Diagnostic procedures

Early Diagnosis

When talking about early diagnosis the meaning of a few basic concepts has to be emphasised.

PRIMARY PREVENTION means reducing the risk factors known for a specified disease. Thus, in the case of lung cancer, primary prevention consists mainly in antismoking and tobacco habit campaigns (nicotic weaning campaigns) and in implementing the control of risk factors in the working environment.

SECONDARY PREVENTION includes all the programmes aiming at identifying the disease in the early stage and in the absence of its signs or symptoms. An example of secondary prevention is the Pap test for uterine carcinoma.

TERTIARY PREVENTIONmeans preventing the onset of a second tumour in a person already treated for another tumour. It is carried out through periodic examinations and follow-ups planned by the reference oncologist. Screening programmes fall within secondary prevention procedures. The ultimate goal of screening programmes is to obtain a fall in mortality for a specified disease, that is a definite reduction in the number of deaths related to such an illness. In the ’70s studies were conducted on healthy subjects (mostly heavy smokers) using chest x-ray, but no study among those carried out showed a mortality reduction for such a disease in the population being examined. The same deceiving results were obtained with the performance of the sputum cytology (i.e. the search for tumour cells in the catarrh). The introduction of spiral CT (computed tomography) scan arose many hopes about this technique and its possible application in early diagnosis. The spiral CT scan allows to acquire in a unique lung ventilation (thanks to a computed reconstruction of the image) a clear representation of the thorax, improving the examination reliability and reducing radiation exposure. Spiral CT scan is a highly sensitive and specific technique thanks to its capacity of minimising artefacts (or better the alterations of images) caused by respiration. Furthermore the technique allows a relatively low dosage of radiations: 0.75 mSv (millisievert, measure unit used to evaluate radiation exposure versus 1 mSv of the simple chest x-ray.

Spiral CT scan can record also minimum differences in density among tissues (for example fluid/solid) and allows the detection of elements which otherwise could not be seen by x-ray only. In the last few years several studies have been conducted using spiral CT scan as screening examination in subjects having a ‘high risk’ to develop a lung neoplasm (thus heavy smokers). The choice of population is based on the fact that no data are still available showing unquestionably a fall in mortality for lung neoplasm thanks to the use of this system of diagnosis. It is sure that spiral CT scan succeeds in identifying more frequently and precisely the presence of small lung nodules (diagnostic superiority). It has to be emphasised, however, that most of such nodules are NOT diagnosed as tumours. In the American study ELCAP (conducted by Claudia Henske and published in 1999 in The Lancet) the yearly performance of a spiral CT scan of the chest was compared with the simple chest x-ray. The study was carried out on a sample of 1,000 high risk subjects and a clear diagnostic superiority was proved for spiral CT scan versus chest x-ray. Another example with similar results is the Japanese study (conducted and published in Kaneko, Radiology in 1996) on a population of 1,369 high risk subjects submitted to a spiral CT scan or chest x-ray every 6 months for a certain number of years.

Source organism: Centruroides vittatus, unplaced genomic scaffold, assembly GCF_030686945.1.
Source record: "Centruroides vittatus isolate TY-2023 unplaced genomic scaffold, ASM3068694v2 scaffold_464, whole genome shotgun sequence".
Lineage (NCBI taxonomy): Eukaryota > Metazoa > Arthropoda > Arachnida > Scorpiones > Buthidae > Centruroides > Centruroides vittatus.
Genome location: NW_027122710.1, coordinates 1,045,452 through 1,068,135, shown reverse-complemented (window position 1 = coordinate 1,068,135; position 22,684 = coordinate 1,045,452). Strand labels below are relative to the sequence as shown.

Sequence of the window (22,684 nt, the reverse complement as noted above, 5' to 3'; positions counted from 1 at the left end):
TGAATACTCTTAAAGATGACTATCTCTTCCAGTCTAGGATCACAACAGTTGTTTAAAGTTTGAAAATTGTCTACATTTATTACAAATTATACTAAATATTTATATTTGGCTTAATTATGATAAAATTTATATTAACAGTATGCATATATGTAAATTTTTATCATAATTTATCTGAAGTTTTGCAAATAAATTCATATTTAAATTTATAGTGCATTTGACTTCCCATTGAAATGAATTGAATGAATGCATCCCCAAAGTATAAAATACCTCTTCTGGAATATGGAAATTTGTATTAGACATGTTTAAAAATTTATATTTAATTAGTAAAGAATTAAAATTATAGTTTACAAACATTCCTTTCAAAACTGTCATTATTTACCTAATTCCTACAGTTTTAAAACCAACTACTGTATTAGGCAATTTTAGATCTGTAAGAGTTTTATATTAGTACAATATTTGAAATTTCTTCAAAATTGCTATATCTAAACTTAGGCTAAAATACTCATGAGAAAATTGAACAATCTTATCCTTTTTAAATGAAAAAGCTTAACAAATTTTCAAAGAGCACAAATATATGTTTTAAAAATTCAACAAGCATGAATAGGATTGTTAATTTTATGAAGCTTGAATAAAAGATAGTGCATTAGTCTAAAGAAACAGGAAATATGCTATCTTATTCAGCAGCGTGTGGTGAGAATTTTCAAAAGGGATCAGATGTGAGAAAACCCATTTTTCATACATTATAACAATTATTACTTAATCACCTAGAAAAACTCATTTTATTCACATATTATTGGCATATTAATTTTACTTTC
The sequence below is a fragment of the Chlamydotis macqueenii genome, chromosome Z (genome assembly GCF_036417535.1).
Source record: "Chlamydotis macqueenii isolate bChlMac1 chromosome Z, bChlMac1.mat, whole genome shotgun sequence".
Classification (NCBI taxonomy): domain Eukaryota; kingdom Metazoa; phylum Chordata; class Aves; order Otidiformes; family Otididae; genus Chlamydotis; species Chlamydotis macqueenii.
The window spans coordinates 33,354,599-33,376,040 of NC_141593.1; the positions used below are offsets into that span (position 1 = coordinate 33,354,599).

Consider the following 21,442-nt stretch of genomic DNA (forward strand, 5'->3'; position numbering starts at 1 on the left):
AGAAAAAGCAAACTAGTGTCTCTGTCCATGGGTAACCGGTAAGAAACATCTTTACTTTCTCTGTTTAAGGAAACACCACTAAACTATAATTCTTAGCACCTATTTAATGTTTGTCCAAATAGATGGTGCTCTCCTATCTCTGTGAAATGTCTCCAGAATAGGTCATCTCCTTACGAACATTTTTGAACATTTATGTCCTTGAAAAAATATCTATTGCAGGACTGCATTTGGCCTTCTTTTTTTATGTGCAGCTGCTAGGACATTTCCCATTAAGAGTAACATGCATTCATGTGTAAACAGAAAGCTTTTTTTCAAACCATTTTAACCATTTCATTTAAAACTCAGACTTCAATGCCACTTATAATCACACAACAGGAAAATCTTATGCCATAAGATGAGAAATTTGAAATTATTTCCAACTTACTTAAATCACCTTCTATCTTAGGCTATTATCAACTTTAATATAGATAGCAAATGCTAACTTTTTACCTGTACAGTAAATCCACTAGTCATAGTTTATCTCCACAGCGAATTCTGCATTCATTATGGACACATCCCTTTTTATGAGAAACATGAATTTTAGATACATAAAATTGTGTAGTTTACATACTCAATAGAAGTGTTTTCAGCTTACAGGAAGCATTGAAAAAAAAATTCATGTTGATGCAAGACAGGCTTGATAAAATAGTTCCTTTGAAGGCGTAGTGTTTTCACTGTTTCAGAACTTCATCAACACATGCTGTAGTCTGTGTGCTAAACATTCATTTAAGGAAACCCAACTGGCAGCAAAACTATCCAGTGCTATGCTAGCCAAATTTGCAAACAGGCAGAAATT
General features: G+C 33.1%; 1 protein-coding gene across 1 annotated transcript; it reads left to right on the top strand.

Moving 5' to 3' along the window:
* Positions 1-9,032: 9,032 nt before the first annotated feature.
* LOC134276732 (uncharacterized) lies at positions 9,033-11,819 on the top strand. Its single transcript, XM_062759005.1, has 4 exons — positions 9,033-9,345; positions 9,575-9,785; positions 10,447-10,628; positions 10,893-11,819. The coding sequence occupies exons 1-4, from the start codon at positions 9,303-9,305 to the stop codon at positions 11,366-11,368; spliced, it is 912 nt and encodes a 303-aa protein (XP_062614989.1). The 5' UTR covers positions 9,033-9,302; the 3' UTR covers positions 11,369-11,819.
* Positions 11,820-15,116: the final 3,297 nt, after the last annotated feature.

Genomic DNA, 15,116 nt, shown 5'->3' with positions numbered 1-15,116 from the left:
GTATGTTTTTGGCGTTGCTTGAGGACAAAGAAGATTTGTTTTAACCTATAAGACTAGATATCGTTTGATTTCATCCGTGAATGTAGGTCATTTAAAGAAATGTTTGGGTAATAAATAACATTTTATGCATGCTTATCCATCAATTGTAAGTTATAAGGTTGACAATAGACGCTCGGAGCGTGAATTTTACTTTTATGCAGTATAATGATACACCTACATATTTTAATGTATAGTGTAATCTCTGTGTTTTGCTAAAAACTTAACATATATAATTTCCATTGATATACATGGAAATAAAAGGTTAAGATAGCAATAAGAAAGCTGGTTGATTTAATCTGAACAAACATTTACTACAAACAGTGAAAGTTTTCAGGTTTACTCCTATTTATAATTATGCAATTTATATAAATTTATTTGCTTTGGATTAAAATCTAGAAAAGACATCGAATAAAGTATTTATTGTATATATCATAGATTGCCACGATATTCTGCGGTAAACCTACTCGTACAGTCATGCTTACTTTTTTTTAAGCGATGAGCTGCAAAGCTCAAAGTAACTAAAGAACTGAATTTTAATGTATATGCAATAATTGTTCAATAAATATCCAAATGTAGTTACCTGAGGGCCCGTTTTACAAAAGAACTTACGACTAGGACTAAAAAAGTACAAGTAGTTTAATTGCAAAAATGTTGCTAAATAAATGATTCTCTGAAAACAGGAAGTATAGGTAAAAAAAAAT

From 2000 to 2005 also in our Hospital a programme of early diagnosis was carried out on 520 asymptomatic volunteers having a high risk of developing a lung carcinoma. These persons yearly underwent a spiral CT scan of the chest for five consecutive years. Awaiting the consolidated results on the role of spiral CT scan in the reduction of mortality for lung cancer (the results will come from large world studies presently under way), there are still many ‘dark’ points in planning a screening for lung cancer.

A number of difficulties are still present in:

- identifying and studying small size (millimetric) nodules

- determining the nature of non-solid nodules at lung level

(also called ‘ground-glass opacity’ or GGO)

- defining the frequency of performance of CT scan

(every year, every two years…)

- defining the age of start and the length of the screening

(for example starting from the age of 50 and for how many years?)

- defining exactly the characteristics of the subjects under study with the screening (the entire population or only smokers / people having had or being under an occupational exposure to potentially carcinogenic material).

In Italy, at the Istituto Nazionale dei Tumori of Milan, the project MILD (Multicentric Italian Lung Detection), co-ordinated by Ugo Pastorino, M.D. (green number 800.21.36.01; www.progettomild.org) is under way.

The goal of the project is to evaluate if the periodic examination of the chest through spiral CT scan, in association or not with other advanced diagnostic methods, is capable of reducing lung cancer mortality in high risk subjects, that is heavy smokers or ex-smokers having ceased smoking from at least 10 years, aged between 49 and 75. The volunteers enrolled are randomly assigned to two groups: a control group undergoing the pneumologic visit and the spirometric exam (an exam assessing the lung function that is the ‘respiratory capacities’ of a subject) also submitted to a programme of primary prevention providing help to cease smoking and a second group combining primary prevention to a periodic spiral CT scan (the subjects are submitted to spiral CT scan yearly or every two years).

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